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8 Feb, 2016 16:19

Russia’s own Game of Thrones? Romanovs to get TV blockbuster treatment

Russia’s own Game of Thrones? Romanovs to get TV blockbuster treatment

The history of the House of Romanov, the royal dynasty that ruled Russia for over 300 years, is set to be made into a blockbuster television series. “The Age of Prosperity” will be Russia's answer to the award-winning American drama “Game of Thrones.”

Each season of “The Age of Prosperity” is set to consist of 12 episodes. The Moscow-based Russian Film Group plans to run the first of the 12 seasons in early 2018.

“The Age of Prosperity project can be called an analogue to 'Game of Thrones'. We have studied the business model of the [US] TV series and talked to its creators. Like in the American series, we will also be working with several directors and cinematography directors, each of whom will be in charge of their 'own' family, their 'own' characters,” Aleksey Petrukhin, head of the Russian Film Group, told Rossiya Segodnya news agency.

The first episode will be set in the so-called Time of Troubles – 15 dramatic years in Russian history from 1598–1613. The country was plagued by a famine which killed one-third of the population between 1601–03, and also had to contend with the Polish–Russian War.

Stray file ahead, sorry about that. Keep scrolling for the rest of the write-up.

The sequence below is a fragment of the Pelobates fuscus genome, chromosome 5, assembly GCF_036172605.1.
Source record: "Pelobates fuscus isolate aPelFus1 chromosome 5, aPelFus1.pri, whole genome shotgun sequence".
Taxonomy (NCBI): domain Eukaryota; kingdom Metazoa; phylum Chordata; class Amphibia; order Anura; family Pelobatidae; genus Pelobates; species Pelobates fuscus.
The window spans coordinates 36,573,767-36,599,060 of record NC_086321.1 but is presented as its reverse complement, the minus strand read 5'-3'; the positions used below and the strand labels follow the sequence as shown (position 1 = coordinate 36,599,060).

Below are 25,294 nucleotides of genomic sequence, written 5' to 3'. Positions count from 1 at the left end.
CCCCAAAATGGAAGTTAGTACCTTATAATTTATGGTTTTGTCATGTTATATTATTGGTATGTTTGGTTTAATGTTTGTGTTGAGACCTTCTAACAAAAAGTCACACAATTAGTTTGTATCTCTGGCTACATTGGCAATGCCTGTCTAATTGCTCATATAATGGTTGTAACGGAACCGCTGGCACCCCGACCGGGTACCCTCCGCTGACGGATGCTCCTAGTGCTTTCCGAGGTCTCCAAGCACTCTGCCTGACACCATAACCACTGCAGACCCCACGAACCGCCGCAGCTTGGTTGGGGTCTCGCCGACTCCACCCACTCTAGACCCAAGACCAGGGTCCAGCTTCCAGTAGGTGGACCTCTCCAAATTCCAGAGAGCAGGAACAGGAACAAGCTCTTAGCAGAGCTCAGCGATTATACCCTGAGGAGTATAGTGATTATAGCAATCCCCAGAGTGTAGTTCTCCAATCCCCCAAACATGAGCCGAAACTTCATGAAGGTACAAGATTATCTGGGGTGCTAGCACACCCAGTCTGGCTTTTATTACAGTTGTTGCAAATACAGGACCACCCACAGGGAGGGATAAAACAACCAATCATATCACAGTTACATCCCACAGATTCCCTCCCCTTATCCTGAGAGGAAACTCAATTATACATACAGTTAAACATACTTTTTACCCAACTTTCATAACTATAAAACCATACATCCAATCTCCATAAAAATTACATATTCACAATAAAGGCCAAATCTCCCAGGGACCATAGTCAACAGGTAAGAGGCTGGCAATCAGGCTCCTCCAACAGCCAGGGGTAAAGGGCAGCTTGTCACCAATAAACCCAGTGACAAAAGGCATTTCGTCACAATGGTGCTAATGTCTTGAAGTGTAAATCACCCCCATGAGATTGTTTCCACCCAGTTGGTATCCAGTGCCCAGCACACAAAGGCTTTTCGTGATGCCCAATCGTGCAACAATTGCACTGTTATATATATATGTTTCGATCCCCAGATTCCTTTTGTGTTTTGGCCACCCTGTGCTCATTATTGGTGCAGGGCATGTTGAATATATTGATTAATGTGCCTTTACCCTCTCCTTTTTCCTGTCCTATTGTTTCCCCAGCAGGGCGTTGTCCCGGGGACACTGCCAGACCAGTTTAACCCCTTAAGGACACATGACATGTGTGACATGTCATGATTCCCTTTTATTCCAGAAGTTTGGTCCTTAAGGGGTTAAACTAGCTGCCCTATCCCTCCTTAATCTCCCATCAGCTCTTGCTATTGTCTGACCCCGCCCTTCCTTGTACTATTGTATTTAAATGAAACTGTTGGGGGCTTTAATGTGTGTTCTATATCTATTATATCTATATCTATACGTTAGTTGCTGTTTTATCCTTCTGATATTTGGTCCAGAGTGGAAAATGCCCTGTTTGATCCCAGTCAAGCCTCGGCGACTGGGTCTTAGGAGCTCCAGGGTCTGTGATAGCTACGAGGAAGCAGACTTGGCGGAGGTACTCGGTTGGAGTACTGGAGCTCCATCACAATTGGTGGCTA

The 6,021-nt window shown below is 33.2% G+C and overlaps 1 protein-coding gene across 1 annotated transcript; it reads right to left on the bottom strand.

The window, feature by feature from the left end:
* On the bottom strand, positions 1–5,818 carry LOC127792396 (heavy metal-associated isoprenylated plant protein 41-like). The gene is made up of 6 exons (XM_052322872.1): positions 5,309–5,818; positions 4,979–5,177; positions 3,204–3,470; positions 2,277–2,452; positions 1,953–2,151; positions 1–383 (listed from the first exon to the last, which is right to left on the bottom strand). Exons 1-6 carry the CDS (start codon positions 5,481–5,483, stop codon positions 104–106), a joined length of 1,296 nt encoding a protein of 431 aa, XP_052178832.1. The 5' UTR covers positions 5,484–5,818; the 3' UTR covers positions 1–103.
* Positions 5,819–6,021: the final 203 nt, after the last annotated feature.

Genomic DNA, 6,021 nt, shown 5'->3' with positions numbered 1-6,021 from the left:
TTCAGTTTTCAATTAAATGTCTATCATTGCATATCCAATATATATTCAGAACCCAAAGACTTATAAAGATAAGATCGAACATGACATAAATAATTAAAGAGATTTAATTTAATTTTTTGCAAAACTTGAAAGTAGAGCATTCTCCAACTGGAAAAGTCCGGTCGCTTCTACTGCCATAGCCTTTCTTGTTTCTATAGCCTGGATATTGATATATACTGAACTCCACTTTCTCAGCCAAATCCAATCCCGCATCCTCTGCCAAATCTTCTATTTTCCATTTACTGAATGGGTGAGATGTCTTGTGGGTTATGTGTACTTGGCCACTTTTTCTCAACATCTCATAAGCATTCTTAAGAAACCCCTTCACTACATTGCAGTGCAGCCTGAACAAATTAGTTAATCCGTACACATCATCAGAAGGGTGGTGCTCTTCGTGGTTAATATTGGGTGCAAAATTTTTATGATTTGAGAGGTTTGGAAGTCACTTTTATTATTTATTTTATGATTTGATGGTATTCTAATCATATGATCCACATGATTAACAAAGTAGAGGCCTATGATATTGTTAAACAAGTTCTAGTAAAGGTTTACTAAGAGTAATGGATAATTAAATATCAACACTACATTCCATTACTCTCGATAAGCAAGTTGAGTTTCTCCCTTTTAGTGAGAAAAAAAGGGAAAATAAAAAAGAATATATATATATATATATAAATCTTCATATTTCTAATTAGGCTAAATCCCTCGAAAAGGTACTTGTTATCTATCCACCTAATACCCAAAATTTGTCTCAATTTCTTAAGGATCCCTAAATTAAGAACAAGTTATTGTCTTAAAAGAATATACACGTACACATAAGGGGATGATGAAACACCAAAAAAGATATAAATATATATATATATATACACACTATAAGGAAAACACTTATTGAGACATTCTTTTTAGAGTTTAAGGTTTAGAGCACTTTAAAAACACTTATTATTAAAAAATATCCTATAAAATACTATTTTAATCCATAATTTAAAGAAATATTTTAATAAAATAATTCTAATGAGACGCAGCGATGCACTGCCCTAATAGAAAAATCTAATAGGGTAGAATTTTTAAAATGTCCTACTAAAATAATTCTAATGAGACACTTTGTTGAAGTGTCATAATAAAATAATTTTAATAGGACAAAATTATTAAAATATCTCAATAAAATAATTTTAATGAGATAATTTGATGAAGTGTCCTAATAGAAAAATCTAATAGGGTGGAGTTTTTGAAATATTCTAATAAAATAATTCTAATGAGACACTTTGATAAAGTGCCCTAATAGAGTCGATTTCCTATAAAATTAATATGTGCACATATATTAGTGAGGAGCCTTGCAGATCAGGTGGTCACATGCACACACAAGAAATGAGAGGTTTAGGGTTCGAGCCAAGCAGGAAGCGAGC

The Age of Prosperity will end with the slaughter of the last Tsar of Russia, Nicholas II, his wife and five children, including his only son and heir, Alexey – all killed by the Bolsheviks in 1918, following the 1917 Revolution. Their bodies were thrown down a mine shaft and then quickly buried somewhere near Ekaterinburg in the Urals.

For almost a century, no one knew where exactly the royal family was buried. However, in 1991 the remains of Nicholas II, his wife and three of their daughters were discovered in a mass grave near Ekaterinburg. Two years later, in 1993, investigators opened a case into the murder of the Romanov family to identify the suspected remains of the Tsar’s family and their retinue. The case was closed in 1998 “owing to the deaths of the perpetrators of the crime.” It was re-opened in 2007 when new evidence appeared – the remains of Nicholas II’s last two children were discovered – his daughter Maria and his only son Aleksey, who suffered from hemophilia.

The remains of the last Russian emperor and his wife were exhumed in September last year.